Feeling crowded around here? It is!

 

One statistic jumped out of the morning paper and jolted my brain.

The news was that America's population will hit 300 million sometime during the third week of October. But it wasn't that landmark figure that jarred my morning reverie. It was this: The United States population has grown from 200 million to 300 million since 1967. That7;s the year I was born.

In my lifetime, which seems short enough, the United States population has grown by half. Remember the old Coca-Cola jingles about "200 million people?" I do.

No wonder it's getting hard to find an uncrowded fishing spot anymore. I live in a state known for its lack of population: Montana. Montana has fewer than 1 million people. So in my lifetime, the United States has grown by more than 100 Montanas. Yet it has not gained one square inch more space.

"We are not the wide-open spaces anymore," said Martha Farnsworth Riche, demographer at Cornell University. "Our choices are constrained."

This seems increasingly obvious, whether you are stuck in a Los Angeles freeway or seeking a quiet corner of the forest for the open day of hunting season. Some demographers praise population growth — calling it evidence that America remains a vibrant and attractive nation. Being the great-great grandson of immigrants, and having seen the urban slums and rural poverty in Mexico, I cannot blame the people who long to become Americans. And knowing the joy of raising a child, I would never deny it to anyone.

But I cannot buy into the common American faith that "more" equals "better." I see no need to "supersize" the U.S.A. In much of Montana, the problem with growth is there isn't any of it. In the Great Plains, farm towns are becoming ghost towns. It's downright eerie — and sad — to watch it happen.

But in western, mountainous Montana, where I live, the population boom is in your face, every day. Like much of the scenic West, our traffic is getting more congested, our water is getting dirtier, crimes are growing deadlier, and the working farms and ranches we so appreciate are being diced, paved and parceled. This Western phenomenon, in its way, is equally heartbreaking to witness.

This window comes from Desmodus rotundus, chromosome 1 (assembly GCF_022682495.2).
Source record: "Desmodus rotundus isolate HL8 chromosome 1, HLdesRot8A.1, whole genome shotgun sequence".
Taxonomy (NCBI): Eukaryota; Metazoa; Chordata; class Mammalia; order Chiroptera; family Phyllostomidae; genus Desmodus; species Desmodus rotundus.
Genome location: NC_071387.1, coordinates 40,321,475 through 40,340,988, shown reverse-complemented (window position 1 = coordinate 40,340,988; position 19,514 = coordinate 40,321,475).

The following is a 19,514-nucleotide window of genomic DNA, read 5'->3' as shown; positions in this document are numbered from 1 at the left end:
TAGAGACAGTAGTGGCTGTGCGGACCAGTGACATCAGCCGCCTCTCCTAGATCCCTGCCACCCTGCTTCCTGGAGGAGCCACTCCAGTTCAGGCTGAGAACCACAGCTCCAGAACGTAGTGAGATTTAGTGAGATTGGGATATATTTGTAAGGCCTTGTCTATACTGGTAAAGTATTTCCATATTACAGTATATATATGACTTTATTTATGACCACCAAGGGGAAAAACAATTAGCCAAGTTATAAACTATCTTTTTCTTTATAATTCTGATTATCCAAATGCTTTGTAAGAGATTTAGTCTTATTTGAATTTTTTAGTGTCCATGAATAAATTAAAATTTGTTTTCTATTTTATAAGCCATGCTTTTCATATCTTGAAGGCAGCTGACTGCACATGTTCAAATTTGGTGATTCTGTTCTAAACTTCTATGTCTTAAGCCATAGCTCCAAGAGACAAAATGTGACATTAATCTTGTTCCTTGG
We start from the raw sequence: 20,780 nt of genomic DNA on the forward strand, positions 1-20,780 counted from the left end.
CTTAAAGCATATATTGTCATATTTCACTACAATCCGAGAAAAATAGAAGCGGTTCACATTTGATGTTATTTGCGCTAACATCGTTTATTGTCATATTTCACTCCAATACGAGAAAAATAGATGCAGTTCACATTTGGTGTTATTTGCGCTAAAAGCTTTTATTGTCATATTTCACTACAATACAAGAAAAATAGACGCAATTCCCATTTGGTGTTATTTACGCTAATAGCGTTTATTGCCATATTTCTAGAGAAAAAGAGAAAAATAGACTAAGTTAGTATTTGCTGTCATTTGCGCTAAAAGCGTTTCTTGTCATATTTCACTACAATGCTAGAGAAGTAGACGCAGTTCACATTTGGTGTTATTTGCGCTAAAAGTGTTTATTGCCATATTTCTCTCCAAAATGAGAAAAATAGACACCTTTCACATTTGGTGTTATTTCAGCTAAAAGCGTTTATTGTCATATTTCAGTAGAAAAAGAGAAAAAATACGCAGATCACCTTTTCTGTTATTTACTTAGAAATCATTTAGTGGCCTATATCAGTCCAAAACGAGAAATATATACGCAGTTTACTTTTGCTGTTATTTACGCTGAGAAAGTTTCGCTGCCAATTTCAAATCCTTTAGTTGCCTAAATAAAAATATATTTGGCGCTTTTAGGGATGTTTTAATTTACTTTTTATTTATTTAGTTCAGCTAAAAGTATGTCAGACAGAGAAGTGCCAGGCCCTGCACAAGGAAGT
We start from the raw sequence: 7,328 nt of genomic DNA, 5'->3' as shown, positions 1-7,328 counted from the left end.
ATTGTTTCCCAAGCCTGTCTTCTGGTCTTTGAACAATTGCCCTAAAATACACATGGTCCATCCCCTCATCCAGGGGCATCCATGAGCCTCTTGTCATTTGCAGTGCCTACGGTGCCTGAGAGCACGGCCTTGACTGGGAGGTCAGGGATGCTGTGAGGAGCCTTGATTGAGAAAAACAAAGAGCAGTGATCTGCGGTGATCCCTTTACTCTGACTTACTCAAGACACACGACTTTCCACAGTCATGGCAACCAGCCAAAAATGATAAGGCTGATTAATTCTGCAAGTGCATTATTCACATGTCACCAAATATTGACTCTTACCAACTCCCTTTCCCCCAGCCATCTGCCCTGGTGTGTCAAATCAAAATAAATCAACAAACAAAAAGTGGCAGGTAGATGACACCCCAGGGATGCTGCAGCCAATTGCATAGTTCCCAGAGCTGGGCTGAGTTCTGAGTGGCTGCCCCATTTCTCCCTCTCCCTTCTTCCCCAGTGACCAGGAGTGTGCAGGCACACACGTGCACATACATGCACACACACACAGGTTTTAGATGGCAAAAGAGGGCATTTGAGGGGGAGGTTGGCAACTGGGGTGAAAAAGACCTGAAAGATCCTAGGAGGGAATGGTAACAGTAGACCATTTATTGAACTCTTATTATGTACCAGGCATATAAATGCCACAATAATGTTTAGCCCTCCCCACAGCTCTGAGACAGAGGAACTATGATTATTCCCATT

Certainly, there must be an alternative to a mad dash over a cliff and a slow crawl to a certain death. What is it? I don't exactly know.

But I do believe this: There are many things that make the American West a wonderful place in which to exist. These include open land where one is free to hunt, fish and roam; clean, rushing rivers; a chance to gaze at a dazzling night sky full of stars; days spent alone or with a few friends amid the sounds and sights of nature, not the sounds and smells of machines and traffic; sharing the world with big, wild creatures that evoke a deep sense of excitement. These are the treasures that I long to pass on to my son.

And, in just under 40 years, I have seen one place after another lose those things. Gradually lost, but lost forever. The tradeoffs of strip malls and sprawl seem a raw deal indeed.

I have seen some gains too. Americans now have more grizzly bears, more wolves and more bald eagles and more formally protected wilderness areas in the West than the day I was born.

This is no accident. This is the result of vision and work, dating to the days of Theodore Roosevelt, who protected 250 million acres for all Americans. In T.R.'s day, there were fewer than 100 million Americans. Now that was visionary leadership.

One hundred million human lives in the past 40 years. Mine is just one of them. To me, we are 100 million more reasons to think of the future and work to keep the American West a place of joy, wonder and adventure.

Ben Long is a contributor to Writers on the Range, a service of High Country News in Paonia, Colorado (hcn.org). He is a writer in Kalispell, Montana.

Note: the opinions expressed in this column are those of the writer and do not necessarily reflect those of High Country News, its board or staff. If you'd like to share an opinion piece of your own, please write Betsy Marston at [email protected].

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